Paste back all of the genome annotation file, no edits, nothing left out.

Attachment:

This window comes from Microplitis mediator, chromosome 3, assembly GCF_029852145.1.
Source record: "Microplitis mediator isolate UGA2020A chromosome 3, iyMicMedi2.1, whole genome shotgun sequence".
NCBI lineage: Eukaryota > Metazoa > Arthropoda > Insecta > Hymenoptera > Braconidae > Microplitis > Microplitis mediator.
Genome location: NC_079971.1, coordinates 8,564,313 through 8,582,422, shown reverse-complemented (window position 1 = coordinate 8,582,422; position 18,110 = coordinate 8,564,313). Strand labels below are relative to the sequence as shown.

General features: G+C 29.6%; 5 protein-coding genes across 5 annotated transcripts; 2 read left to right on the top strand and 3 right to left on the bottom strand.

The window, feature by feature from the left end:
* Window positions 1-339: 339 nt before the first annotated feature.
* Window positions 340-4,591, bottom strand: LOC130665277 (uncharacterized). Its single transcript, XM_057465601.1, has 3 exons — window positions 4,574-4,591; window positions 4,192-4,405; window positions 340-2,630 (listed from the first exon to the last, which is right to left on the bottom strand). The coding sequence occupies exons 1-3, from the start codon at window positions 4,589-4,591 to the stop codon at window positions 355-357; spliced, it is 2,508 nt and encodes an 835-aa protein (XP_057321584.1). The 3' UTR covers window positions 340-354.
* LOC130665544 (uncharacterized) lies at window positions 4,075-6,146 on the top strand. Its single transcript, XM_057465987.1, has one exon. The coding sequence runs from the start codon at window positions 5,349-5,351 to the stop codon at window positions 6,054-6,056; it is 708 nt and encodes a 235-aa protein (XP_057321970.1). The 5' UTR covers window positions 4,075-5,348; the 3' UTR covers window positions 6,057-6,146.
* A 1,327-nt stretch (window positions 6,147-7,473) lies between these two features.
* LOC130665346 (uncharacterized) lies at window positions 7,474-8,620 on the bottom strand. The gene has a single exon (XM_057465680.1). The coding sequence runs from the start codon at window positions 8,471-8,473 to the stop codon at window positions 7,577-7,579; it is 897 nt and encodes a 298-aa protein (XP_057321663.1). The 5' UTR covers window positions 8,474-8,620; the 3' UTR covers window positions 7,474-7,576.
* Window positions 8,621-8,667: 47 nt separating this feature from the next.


This window comes from Microplitis mediator, chromosome 3, assembly GCF_029852145.1.
Source record: "Microplitis mediator isolate UGA2020A chromosome 3, iyMicMedi2.1, whole genome shotgun sequence".
NCBI lineage: Eukaryota > Metazoa > Arthropoda > Insecta > Hymenoptera > Braconidae > Microplitis > Microplitis mediator.
Genome location: NC_079971.1, coordinates 8,564,313 through 8,582,422, shown reverse-complemented (window position 1 = coordinate 8,582,422; position 18,110 = coordinate 8,564,313). Strand labels below are relative to the sequence as shown.

General features: G+C 29.6%; 5 protein-coding genes across 5 annotated transcripts; 2 read left to right on the top strand and 3 right to left on the bottom strand.

The window, feature by feature from the left end:
* Window positions 1-339: 339 nt before the first annotated feature.
* Window positions 340-4,591, bottom strand: LOC130665277 (uncharacterized). Its single transcript, XM_057465601.1, has 3 exons — window positions 4,574-4,591; window positions 4,192-4,405; window positions 340-2,630 (listed from the first exon to the last, which is right to left on the bottom strand). The coding sequence occupies exons 1-3, from the start codon at window positions 4,589-4,591 to the stop codon at window positions 355-357; spliced, it is 2,508 nt and encodes an 835-aa protein (XP_057321584.1). The 3' UTR covers window positions 340-354.
* LOC130665544 (uncharacterized) lies at window positions 4,075-6,146 on the top strand. Its single transcript, XM_057465987.1, has one exon. The coding sequence runs from the start codon at window positions 5,349-5,351 to the stop codon at window positions 6,054-6,056; it is 708 nt and encodes a 235-aa protein (XP_057321970.1). The 5' UTR covers window positions 4,075-5,348; the 3' UTR covers window positions 6,057-6,146.
* A 1,327-nt stretch (window positions 6,147-7,473) lies between these two features.
* LOC130665346 (uncharacterized) lies at window positions 7,474-8,620 on the bottom strand. The gene has a single exon (XM_057465680.1). The coding sequence runs from the start codon at window positions 8,471-8,473 to the stop codon at window positions 7,577-7,579; it is 897 nt and encodes a 298-aa protein (XP_057321663.1). The 5' UTR covers window positions 8,474-8,620; the 3' UTR covers window positions 7,474-7,576.
* Window positions 8,621-8,667: 47 nt separating this feature from the next.